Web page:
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Press Release
Dated: February 19, 2004
Contact: Debra Harry,

CBD’s International Regime: Indigenous Activist Organizations Call for No Access Zones to Genetic Resources and Indigenous Knowledge

(Kuala Lumpur, Malaysia) Representatives from Indigenous organization, expressing urgent concern, are calling upon Indigenous peoples around the world to declare their territories “Access-Free Zones for Genetic Resources”. This call to action is a response to the preliminary mandate to develop international instruments that facilitate access to, and the commercialization of, genetic resources. The mandate for the international regime is nearly finalized by the governments attending the Convention on Biological Diversity in Kuala Lumpur at the Seventh Conference of the Parties.

Indigenous peoples believe the discussions on an international regime for access and benefit sharing are a thin disguise for the exploitation of genetic resources and traditional knowledge in the name of fair and equitable sharing of benefits. Debra Harry, No. Paiute and Director of the Indigenous Peoples Council on Biocolonialism states that “It’s outrageous that the CBD has become the vehicle for the wholesale exploitation of life forms. No aspect of life will be safe from the genetic gold rush.”

Indigenous peoples successfully demanded that specific language is included in the final mandate of the proposed international regime that ensures the protection of Indigenous peoples rights. This was necessary to counter the state’s assumption of absolute state sovereignty over natural resources. Arthur Manuel, from the Secwepmc Nation (Canada), stated “We cannot accept the notion that governments have national sovereignty over our resources and traditional knowledge. This contradicts international human rights laws and is a violation of our rights to self-determination.”

The Parties discussions focus on the right of states to access genetic resources without acknowledging that much of the world’s biodiversity exists in Indigenous peoples’ territories and sidelining the voices of Indigenous peoples in these discussions. “Developing countries claim they hold the keys to unlock Indigenous territories, the treasure chests of the world’s biodiversity, to allow for corporate biopirates from the developed world to plunder for profit,” says Le`a Kanehe representing Na Koa Ikaika o Ka Lahui Hawai`i, a Native Hawaiian non-governmental organization in the United States.

One of the key objectives of the Convention is to ensure the fair and equitable sharing of benefits arising out of the utilization of genetic resources. However, the benefits are in reference only to states and not to Indigenous peoples. Because Indigenous peoples are not contracting parties in access agreements, they would receive little or no benefits from such arrangements. Alejandro Argumedo, Quechua from Peru, of the Indigenous Peoples Biodiversity Network, likened the regime to “burglers who break into our house calling themselves stakeholders, and say ‘lets share the benefits’; they offer to let us keep a couple of our spoons, but steal everything else that is valuable.” In the absence of the recognition of Indigenous peoples rights, this is the scenario that plays itself out.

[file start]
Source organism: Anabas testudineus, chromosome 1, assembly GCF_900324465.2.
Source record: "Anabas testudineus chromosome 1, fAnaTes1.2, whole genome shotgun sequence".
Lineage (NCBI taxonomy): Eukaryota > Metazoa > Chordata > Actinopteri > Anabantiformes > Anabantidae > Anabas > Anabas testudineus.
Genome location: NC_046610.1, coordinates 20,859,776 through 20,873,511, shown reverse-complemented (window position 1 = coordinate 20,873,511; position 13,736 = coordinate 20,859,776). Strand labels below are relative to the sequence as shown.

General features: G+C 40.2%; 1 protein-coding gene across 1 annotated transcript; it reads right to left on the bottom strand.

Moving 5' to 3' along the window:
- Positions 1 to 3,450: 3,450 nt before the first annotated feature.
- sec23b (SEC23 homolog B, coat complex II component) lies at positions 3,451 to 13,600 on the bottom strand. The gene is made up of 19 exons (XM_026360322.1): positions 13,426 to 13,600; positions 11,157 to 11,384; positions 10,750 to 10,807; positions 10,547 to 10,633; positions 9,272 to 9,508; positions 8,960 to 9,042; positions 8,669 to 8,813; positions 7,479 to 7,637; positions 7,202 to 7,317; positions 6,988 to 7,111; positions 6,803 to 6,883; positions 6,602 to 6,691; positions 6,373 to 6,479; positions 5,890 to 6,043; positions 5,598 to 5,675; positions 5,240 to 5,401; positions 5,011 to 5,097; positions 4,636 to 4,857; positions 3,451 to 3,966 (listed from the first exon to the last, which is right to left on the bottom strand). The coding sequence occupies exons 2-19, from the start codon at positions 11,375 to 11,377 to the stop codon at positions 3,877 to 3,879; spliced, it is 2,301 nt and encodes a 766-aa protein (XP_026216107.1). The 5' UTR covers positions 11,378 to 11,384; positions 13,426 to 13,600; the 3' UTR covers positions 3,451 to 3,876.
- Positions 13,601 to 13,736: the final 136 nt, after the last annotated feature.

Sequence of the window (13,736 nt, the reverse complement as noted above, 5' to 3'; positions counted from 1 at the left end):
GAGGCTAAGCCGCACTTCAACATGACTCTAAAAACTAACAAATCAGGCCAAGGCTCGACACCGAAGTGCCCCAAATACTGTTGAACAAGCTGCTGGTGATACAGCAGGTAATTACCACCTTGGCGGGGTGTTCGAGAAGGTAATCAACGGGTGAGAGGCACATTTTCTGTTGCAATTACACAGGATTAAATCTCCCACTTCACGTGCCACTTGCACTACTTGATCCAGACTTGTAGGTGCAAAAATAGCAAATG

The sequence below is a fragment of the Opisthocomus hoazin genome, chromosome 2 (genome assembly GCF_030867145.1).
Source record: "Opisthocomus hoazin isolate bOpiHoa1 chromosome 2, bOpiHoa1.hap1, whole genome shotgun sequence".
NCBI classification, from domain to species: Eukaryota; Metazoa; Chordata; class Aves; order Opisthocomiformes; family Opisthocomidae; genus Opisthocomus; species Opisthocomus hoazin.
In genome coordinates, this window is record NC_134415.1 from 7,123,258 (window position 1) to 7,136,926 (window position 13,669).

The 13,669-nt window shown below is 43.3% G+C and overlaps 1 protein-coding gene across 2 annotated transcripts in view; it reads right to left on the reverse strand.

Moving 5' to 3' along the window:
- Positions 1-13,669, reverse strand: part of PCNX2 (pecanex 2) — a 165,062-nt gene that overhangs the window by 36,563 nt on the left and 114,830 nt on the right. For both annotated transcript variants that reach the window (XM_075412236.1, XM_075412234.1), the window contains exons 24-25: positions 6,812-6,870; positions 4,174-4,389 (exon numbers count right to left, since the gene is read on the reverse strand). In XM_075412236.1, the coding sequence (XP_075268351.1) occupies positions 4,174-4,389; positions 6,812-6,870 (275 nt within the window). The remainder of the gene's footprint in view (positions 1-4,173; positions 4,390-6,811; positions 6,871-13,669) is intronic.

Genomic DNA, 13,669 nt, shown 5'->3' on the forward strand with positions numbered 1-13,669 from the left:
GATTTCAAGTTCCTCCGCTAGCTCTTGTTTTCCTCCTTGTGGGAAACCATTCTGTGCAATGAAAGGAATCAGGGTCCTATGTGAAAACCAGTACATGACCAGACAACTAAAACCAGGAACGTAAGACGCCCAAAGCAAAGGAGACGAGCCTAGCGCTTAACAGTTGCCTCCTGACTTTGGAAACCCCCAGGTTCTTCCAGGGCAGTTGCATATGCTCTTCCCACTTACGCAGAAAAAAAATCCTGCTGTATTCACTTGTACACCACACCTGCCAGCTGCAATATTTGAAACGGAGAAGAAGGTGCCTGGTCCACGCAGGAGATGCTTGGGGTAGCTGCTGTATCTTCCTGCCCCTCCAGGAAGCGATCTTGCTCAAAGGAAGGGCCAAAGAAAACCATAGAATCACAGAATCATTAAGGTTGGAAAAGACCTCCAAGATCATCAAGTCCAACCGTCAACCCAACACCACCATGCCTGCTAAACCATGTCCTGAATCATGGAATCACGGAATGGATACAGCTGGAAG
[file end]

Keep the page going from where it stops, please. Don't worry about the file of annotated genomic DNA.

Indigenous peoples have consistently asserted the position that traditional knowledge is inseparable from our genetic resources. Deliberations in the COP have made this separation in the scope of the regime. “They don’t want any legal obligation to compensate for the use of Indigenous knowledge that led them to the resources they want to exploit. The regime legalizes the appropriation of Indigenous knowledge for profit.” says Lourdes Amos, Igarot of the Phillipines, a member of the Asia Indigenous Knowledge and Biodiversity Committee.

Indigenous peoples have demanded that the decisions of the Conference of the Parties must respect and protect the rights of Indigenous peoples to control their territories and protect their knowledge and resources from exploitation. Cecilio Solis, of the Nahuat People in Mexico stated “The States have refused to fully recognize and protect the rights of Indigenous peoples. Our voices and presence are completely disregarded.”

For the Indigenous peoples anxiously following the discussions in Kuala Lumpur, the agenda of the parties is clear. The parties are developing a regime that will facilitate a biopiracy free-for-all. Harry says, “Sadly, all we can do is call upon Indigenous peoples to prepare themselves. The biopiracy regime is coming. They must do whatever is necessary to protect their resources and knowledge at the local level. Their most basic rights to self-determination are not going to be recognized at this level.”

Endorsing Organizations:

Asamblea Nacional Indigena Plural por la Autonomia (Mexico)
Asia Indigenous Knowledge and Biodiversity Committee (regional)
Asociacion Napguana (Panama)
Centro de Estudios Multidisciplinarios Aymara CEM-Aymara (Bolivia)
Human Rights and Democracy Movement (Tonga)
Indigenous Network on Economies and Trade (Canada)
Indigenous Peoples Biodiversity Network (Peru)
Indigenous Peoples Council on Biocolonialism (US)
International Indian Treaty Council
Instituto de Desarrollo Integral de Kuna Yala (Panama)
Na Koa Ikaika o Ka Lahui Hawai`i (Hawaii)
Nga Wahine Tiaki o Te Ao (Aotearoa)
Red Nacional de Mujeres Indigenas Sobre Biodiversida de Panama
Tebtebba Foundation (Phillipines)